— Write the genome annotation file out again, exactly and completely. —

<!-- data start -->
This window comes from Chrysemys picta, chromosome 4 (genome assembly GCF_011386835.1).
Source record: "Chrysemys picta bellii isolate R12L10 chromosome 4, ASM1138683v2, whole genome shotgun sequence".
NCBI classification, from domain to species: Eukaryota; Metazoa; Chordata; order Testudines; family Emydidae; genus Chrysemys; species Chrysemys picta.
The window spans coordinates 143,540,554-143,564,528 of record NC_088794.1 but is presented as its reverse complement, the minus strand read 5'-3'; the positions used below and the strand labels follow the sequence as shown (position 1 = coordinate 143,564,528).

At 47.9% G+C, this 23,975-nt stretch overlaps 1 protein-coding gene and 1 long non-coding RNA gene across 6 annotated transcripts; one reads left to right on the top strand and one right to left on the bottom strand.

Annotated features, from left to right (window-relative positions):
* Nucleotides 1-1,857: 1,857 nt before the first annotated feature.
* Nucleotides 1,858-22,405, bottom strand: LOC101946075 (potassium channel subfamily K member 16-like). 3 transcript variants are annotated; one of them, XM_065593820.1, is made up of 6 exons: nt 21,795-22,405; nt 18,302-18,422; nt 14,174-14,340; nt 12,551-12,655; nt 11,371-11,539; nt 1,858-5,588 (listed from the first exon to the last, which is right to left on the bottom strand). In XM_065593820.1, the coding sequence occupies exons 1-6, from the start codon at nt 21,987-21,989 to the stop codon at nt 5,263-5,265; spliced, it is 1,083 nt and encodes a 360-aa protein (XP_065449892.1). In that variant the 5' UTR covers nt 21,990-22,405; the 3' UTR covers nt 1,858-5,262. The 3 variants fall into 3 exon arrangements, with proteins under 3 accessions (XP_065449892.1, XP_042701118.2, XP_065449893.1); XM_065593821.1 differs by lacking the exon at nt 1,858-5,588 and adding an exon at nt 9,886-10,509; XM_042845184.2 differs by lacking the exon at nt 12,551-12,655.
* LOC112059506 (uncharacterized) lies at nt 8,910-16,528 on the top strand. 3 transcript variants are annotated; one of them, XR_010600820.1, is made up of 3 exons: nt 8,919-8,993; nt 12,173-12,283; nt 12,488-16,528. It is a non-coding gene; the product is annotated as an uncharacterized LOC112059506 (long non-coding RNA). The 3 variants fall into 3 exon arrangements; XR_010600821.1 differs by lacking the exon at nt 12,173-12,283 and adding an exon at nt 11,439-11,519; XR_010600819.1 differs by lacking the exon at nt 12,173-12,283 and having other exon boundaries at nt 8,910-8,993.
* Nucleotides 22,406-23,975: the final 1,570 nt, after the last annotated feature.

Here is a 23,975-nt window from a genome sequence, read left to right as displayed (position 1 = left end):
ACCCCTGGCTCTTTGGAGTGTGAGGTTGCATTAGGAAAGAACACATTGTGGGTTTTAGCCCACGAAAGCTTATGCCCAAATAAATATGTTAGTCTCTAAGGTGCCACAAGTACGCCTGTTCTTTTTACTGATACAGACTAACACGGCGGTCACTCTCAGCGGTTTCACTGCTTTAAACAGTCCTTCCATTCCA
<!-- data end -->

This window comes from Chrysemys picta, chromosome 4 (genome assembly GCF_011386835.1).
Source record: "Chrysemys picta bellii isolate R12L10 chromosome 4, ASM1138683v2, whole genome shotgun sequence".
NCBI classification, from domain to species: Eukaryota; Metazoa; Chordata; order Testudines; family Emydidae; genus Chrysemys; species Chrysemys picta.
The window spans coordinates 143,540,554-143,564,528 of record NC_088794.1 but is presented as its reverse complement, the minus strand read 5'-3'; the positions used below and the strand labels follow the sequence as shown (position 1 = coordinate 143,564,528).

At 47.9% G+C, this 23,975-nt stretch overlaps 1 protein-coding gene and 1 long non-coding RNA gene across 6 annotated transcripts; one reads left to right on the top strand and one right to left on the bottom strand.

Annotated features, from left to right (window-relative positions):
* Nucleotides 1-1,857: 1,857 nt before the first annotated feature.
* Nucleotides 1,858-22,405, bottom strand: LOC101946075 (potassium channel subfamily K member 16-like). 3 transcript variants are annotated; one of them, XM_065593820.1, is made up of 6 exons: nt 21,795-22,405; nt 18,302-18,422; nt 14,174-14,340; nt 12,551-12,655; nt 11,371-11,539; nt 1,858-5,588 (listed from the first exon to the last, which is right to left on the bottom strand). In XM_065593820.1, the coding sequence occupies exons 1-6, from the start codon at nt 21,987-21,989 to the stop codon at nt 5,263-5,265; spliced, it is 1,083 nt and encodes a 360-aa protein (XP_065449892.1). In that variant the 5' UTR covers nt 21,990-22,405; the 3' UTR covers nt 1,858-5,262. The 3 variants fall into 3 exon arrangements, with proteins under 3 accessions (XP_065449892.1, XP_042701118.2, XP_065449893.1); XM_065593821.1 differs by lacking the exon at nt 1,858-5,588 and adding an exon at nt 9,886-10,509; XM_042845184.2 differs by lacking the exon at nt 12,551-12,655.
* LOC112059506 (uncharacterized) lies at nt 8,910-16,528 on the top strand. 3 transcript variants are annotated; one of them, XR_010600820.1, is made up of 3 exons: nt 8,919-8,993; nt 12,173-12,283; nt 12,488-16,528. It is a non-coding gene; the product is annotated as an uncharacterized LOC112059506 (long non-coding RNA). The 3 variants fall into 3 exon arrangements; XR_010600821.1 differs by lacking the exon at nt 12,173-12,283 and adding an exon at nt 11,439-11,519; XR_010600819.1 differs by lacking the exon at nt 12,173-12,283 and having other exon boundaries at nt 8,910-8,993.
* Nucleotides 22,406-23,975: the final 1,570 nt, after the last annotated feature.

Here is a 23,975-nt window from a genome sequence, read left to right as displayed (position 1 = left end):
ACCCCTGGCTCTTTGGAGTGTGAGGTTGCATTAGGAAAGAACACATTGTGGGTTTTAGCCCACGAAAGCTTATGCCCAAATAAATATGTTAGTCTCTAAGGTGCCACAAGTACGCCTGTTCTTTTTACTGATACAGACTAACACGGCGGTCACTCTCAGCGGTTTCACTGCTTTAAACAGTCCTTCCATTCCA